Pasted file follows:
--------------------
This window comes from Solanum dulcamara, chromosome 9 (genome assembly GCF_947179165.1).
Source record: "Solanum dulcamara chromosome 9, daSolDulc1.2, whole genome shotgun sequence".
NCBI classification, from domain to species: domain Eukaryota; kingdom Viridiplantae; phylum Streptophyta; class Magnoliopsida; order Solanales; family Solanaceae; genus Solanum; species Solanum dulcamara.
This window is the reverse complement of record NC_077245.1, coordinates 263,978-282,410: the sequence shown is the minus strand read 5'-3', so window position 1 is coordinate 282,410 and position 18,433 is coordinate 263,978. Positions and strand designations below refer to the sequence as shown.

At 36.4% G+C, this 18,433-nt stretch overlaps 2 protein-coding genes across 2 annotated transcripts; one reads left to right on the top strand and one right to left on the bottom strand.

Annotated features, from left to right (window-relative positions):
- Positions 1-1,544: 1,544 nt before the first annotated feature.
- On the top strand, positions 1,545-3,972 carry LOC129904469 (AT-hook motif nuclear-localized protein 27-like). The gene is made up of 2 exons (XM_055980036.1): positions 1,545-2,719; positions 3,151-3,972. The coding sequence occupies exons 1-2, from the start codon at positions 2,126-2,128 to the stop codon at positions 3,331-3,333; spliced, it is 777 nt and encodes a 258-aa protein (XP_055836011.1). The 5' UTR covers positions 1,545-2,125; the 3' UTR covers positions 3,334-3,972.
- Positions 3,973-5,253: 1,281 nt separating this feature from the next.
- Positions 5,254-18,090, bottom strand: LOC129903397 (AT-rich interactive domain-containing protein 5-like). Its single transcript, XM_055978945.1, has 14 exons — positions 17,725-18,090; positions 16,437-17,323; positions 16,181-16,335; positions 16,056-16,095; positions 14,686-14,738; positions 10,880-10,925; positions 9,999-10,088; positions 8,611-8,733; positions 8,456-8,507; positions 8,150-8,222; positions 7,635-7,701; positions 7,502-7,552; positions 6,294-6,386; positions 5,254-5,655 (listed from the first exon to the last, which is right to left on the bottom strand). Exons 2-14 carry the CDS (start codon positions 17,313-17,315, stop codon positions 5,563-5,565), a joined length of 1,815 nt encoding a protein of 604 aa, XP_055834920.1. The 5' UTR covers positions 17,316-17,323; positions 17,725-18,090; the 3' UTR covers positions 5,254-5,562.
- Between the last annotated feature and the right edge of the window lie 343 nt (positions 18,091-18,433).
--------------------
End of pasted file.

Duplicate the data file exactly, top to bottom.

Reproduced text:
This window comes from Solanum dulcamara, chromosome 9 (genome assembly GCF_947179165.1).
Source record: "Solanum dulcamara chromosome 9, daSolDulc1.2, whole genome shotgun sequence".
NCBI classification, from domain to species: domain Eukaryota; kingdom Viridiplantae; phylum Streptophyta; class Magnoliopsida; order Solanales; family Solanaceae; genus Solanum; species Solanum dulcamara.
This window is the reverse complement of record NC_077245.1, coordinates 263,978-282,410: the sequence shown is the minus strand read 5'-3', so window position 1 is coordinate 282,410 and position 18,433 is coordinate 263,978. Positions and strand designations below refer to the sequence as shown.

At 36.4% G+C, this 18,433-nt stretch overlaps 2 protein-coding genes across 2 annotated transcripts; one reads left to right on the top strand and one right to left on the bottom strand.

Annotated features, from left to right (window-relative positions):
- Positions 1-1,544: 1,544 nt before the first annotated feature.
- On the top strand, positions 1,545-3,972 carry LOC129904469 (AT-hook motif nuclear-localized protein 27-like). The gene is made up of 2 exons (XM_055980036.1): positions 1,545-2,719; positions 3,151-3,972. The coding sequence occupies exons 1-2, from the start codon at positions 2,126-2,128 to the stop codon at positions 3,331-3,333; spliced, it is 777 nt and encodes a 258-aa protein (XP_055836011.1). The 5' UTR covers positions 1,545-2,125; the 3' UTR covers positions 3,334-3,972.
- Positions 3,973-5,253: 1,281 nt separating this feature from the next.
- Positions 5,254-18,090, bottom strand: LOC129903397 (AT-rich interactive domain-containing protein 5-like). Its single transcript, XM_055978945.1, has 14 exons — positions 17,725-18,090; positions 16,437-17,323; positions 16,181-16,335; positions 16,056-16,095; positions 14,686-14,738; positions 10,880-10,925; positions 9,999-10,088; positions 8,611-8,733; positions 8,456-8,507; positions 8,150-8,222; positions 7,635-7,701; positions 7,502-7,552; positions 6,294-6,386; positions 5,254-5,655 (listed from the first exon to the last, which is right to left on the bottom strand). Exons 2-14 carry the CDS (start codon positions 17,313-17,315, stop codon positions 5,563-5,565), a joined length of 1,815 nt encoding a protein of 604 aa, XP_055834920.1. The 5' UTR covers positions 17,316-17,323; positions 17,725-18,090; the 3' UTR covers positions 5,254-5,562.
- Between the last annotated feature and the right edge of the window lie 343 nt (positions 18,091-18,433).